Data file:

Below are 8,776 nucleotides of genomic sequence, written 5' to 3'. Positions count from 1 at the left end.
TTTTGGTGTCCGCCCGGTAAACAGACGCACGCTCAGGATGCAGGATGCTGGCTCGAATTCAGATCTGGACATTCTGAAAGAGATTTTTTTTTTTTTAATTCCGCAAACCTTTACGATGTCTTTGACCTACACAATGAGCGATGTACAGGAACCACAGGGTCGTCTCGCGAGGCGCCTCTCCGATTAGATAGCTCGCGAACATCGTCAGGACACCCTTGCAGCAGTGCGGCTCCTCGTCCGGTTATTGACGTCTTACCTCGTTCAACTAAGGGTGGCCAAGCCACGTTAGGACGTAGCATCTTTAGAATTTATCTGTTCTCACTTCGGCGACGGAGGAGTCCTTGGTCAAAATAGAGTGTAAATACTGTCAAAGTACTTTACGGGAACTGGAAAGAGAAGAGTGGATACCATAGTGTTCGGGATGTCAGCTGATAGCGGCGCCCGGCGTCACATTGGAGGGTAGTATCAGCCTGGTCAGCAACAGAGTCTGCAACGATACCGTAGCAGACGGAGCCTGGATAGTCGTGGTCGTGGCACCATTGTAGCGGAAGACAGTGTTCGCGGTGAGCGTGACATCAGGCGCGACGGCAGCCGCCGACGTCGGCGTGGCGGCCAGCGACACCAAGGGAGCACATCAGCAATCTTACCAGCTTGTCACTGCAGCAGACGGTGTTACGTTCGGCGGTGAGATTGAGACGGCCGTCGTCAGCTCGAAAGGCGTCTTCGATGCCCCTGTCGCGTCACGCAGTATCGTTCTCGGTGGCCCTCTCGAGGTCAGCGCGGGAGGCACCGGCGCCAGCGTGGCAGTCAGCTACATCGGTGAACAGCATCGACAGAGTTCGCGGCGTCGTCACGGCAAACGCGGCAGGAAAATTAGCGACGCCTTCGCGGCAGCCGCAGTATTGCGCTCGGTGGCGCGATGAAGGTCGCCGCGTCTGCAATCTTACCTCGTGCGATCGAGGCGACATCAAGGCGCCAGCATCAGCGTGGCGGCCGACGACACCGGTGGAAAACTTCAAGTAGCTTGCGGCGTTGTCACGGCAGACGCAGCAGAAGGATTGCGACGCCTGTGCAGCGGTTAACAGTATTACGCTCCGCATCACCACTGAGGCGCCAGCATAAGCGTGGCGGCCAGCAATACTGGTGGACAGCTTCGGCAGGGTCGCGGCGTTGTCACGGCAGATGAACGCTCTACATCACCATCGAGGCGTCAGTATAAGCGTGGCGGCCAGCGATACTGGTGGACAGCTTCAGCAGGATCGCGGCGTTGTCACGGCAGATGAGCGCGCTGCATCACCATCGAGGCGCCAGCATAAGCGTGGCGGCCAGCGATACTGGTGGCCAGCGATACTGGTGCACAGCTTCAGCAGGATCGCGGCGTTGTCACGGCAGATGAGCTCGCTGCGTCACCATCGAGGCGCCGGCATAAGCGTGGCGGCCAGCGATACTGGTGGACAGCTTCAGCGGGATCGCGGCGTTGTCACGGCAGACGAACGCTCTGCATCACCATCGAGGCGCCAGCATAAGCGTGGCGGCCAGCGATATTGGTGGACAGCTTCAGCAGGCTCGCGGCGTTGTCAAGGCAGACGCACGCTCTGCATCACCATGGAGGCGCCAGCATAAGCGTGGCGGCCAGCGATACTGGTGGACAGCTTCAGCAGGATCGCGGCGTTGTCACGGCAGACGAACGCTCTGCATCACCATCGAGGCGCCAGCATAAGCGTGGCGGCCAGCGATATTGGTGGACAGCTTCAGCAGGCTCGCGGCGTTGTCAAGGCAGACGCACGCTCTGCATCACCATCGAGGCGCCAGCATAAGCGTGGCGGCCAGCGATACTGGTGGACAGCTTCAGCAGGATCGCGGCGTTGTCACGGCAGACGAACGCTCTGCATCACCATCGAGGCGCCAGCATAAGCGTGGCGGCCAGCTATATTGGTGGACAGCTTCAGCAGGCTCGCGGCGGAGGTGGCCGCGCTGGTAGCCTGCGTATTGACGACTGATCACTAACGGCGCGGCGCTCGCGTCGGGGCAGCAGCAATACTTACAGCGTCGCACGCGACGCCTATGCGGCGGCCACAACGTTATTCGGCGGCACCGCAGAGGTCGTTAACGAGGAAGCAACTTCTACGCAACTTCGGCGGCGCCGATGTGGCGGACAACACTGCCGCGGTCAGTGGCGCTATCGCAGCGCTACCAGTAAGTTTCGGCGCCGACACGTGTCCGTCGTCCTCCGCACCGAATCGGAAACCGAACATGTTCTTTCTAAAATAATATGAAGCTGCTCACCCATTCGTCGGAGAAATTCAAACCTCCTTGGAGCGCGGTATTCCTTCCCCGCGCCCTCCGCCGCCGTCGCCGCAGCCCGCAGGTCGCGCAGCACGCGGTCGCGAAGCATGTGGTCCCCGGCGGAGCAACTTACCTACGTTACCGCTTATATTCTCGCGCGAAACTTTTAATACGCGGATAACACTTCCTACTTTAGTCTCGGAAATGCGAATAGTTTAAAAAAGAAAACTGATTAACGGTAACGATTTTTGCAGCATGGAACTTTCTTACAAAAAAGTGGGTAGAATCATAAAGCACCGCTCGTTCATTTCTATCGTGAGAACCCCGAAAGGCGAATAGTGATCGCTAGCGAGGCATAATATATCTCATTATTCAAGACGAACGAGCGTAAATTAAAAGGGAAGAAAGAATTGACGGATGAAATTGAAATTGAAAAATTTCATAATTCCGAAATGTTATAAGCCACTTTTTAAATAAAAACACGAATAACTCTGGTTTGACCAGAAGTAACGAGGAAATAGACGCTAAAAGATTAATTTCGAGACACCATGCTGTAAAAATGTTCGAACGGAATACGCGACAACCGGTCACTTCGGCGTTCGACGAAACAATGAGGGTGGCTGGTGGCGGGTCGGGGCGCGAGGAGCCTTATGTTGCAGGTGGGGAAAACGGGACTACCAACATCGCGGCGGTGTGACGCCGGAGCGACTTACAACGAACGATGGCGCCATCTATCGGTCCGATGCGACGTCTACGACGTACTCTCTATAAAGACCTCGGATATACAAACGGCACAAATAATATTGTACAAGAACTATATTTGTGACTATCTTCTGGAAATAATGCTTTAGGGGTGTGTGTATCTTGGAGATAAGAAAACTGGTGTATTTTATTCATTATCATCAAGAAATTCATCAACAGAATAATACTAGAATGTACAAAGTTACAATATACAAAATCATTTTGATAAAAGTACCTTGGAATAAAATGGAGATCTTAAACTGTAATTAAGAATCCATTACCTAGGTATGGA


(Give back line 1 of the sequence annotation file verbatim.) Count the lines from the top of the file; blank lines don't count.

Below are 8,776 nucleotides of genomic sequence, written 5' to 3'. Positions count from 1 at the left end.